For a lot of people, the amendment was a far-away issue. . . . Someone stood up during debate (in the Georgia state senate) and asked, "Isn't this the bill that will make Sen. Sam Nunn chairman of the Senate Armed Services Committee?"
-- Julian Bond
Georgia State Senator
The state legislators view the District of Columbia as the Constitution does -- as a special entity. . . . It does not have decision-making ability over its own affairs. In order to achieve the rights of a state, one must achieve the responsibility of statehood.
This proposal was a hybrid and was not in keeping with the distinction between states and nonstates. It would have meant sharing authority with a nonstate. The majority (of legislators) found that unpalatable.
-- Connie Heckman
The American Legislative Exchange Council,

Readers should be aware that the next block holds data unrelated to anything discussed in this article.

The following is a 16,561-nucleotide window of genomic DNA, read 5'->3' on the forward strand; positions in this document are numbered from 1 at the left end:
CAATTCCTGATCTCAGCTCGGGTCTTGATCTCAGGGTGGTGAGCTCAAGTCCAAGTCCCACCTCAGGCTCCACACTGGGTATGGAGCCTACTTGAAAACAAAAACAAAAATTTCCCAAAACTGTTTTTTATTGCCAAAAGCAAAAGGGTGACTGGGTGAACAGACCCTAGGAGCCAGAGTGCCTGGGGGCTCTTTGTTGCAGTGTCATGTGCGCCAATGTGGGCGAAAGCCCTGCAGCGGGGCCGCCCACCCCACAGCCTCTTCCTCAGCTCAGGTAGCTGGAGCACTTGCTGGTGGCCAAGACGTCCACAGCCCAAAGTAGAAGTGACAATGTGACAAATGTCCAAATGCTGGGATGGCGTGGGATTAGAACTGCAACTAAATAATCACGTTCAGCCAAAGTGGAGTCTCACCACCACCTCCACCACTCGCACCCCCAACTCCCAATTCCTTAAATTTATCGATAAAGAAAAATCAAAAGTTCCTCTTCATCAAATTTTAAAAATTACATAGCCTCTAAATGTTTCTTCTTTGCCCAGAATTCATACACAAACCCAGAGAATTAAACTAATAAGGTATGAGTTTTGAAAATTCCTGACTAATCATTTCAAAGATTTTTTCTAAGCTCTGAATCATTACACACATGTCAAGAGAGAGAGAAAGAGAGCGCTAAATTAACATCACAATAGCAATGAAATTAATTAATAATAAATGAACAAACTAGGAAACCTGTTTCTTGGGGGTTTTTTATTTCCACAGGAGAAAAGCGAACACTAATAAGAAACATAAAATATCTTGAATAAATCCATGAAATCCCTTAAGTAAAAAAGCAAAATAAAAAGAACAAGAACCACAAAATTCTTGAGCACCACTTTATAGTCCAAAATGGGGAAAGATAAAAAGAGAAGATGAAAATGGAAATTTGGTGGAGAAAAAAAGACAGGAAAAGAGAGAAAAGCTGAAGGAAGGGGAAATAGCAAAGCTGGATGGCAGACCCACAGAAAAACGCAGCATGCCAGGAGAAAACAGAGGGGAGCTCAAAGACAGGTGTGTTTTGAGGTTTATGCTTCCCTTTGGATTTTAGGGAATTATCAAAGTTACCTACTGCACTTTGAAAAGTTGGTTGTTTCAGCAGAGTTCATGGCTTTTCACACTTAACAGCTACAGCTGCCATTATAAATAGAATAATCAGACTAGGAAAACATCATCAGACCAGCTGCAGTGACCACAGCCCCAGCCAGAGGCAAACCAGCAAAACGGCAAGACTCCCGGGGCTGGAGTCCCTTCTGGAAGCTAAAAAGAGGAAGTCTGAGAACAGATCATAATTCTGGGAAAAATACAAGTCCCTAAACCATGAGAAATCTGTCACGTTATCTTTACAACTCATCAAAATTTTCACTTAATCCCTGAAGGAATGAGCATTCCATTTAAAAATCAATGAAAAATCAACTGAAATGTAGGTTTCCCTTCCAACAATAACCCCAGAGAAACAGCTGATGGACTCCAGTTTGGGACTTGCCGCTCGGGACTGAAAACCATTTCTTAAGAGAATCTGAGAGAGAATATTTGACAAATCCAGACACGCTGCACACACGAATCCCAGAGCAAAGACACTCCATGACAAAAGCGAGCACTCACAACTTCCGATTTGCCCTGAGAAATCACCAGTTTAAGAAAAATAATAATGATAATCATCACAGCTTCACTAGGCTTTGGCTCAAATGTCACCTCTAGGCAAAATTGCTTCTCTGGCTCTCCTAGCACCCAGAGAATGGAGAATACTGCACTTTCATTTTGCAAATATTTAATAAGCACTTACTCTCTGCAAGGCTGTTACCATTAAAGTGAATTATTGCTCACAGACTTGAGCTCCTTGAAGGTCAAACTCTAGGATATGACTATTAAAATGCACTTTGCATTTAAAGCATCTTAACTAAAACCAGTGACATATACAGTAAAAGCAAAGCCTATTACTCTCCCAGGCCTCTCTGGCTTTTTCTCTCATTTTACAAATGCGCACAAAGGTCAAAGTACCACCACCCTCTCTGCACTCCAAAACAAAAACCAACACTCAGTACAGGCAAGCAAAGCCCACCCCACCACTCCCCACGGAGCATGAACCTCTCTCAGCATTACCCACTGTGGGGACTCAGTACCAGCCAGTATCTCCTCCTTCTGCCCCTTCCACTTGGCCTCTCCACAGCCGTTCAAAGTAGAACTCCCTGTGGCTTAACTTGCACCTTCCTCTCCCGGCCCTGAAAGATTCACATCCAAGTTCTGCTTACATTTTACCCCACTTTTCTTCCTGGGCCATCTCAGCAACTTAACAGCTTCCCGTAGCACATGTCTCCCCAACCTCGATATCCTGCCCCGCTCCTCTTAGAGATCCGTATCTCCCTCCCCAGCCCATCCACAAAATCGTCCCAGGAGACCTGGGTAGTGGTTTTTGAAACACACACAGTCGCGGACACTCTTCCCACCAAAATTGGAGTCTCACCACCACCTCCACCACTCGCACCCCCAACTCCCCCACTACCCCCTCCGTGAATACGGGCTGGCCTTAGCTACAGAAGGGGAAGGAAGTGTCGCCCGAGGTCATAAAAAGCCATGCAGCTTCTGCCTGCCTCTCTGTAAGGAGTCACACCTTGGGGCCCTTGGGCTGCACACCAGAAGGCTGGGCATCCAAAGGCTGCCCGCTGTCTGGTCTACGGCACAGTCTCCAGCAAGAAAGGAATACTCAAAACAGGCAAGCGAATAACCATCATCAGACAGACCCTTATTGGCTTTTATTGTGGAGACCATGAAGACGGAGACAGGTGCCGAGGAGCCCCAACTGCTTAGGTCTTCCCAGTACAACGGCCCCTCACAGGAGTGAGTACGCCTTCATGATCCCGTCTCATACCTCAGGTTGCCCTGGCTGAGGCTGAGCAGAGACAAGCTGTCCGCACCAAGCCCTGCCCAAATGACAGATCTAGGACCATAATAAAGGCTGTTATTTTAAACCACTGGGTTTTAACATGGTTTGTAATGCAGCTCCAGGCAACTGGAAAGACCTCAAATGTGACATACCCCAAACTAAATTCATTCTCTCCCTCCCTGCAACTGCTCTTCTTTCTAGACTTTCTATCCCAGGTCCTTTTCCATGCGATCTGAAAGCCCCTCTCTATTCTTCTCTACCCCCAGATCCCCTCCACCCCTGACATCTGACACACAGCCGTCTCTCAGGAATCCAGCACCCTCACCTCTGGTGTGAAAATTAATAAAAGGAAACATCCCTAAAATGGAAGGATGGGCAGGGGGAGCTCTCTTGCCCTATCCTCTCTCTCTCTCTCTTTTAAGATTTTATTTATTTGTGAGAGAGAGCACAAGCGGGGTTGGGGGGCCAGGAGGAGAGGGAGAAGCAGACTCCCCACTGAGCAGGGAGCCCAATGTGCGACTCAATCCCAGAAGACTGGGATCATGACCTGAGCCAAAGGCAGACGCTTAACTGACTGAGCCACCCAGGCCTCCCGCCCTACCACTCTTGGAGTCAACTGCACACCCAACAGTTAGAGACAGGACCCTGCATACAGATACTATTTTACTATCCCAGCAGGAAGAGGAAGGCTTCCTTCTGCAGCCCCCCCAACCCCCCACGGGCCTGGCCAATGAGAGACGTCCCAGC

a coalition of state legislators
The major priorities to me in the District of Columbia are infant mortality, drugs, jobs, excellence in education and crime. I don't think the average person considers having two senators and a congressman a major priority compared with these issues.
-- Clarence McKee
Chairman, D.C. Reagan-Bush campaign
Nobody hates (the District of Columbia). In local legislatures, most of us have time limits. I'm more likely to get to things that are immediate. We spent hours debating the amendment for the balanced federal budget and were able to defeat it. But the feds are constantly changing laws, and there are bills I had to put ahead of (the D.C. voting rights constitutional amendment). It didn't immediately affect us.
-- Ted Bottiger
Washington State Senate Majority Leader
Obviously the states don't like it. I think every state has a different view, but, essentially, some states have argued they don't want any more representatives from the Democratic Party.
-- Ann Heuer
Chairman, D.C. Republican Committee
Nobody seemed to care about it. There was no public interest. Individual sentators weren't motivated, and they had no expressions of interest from their constituents. We had more important things to deal with.
-- Warren Anderson
New York State Senate Majority Leader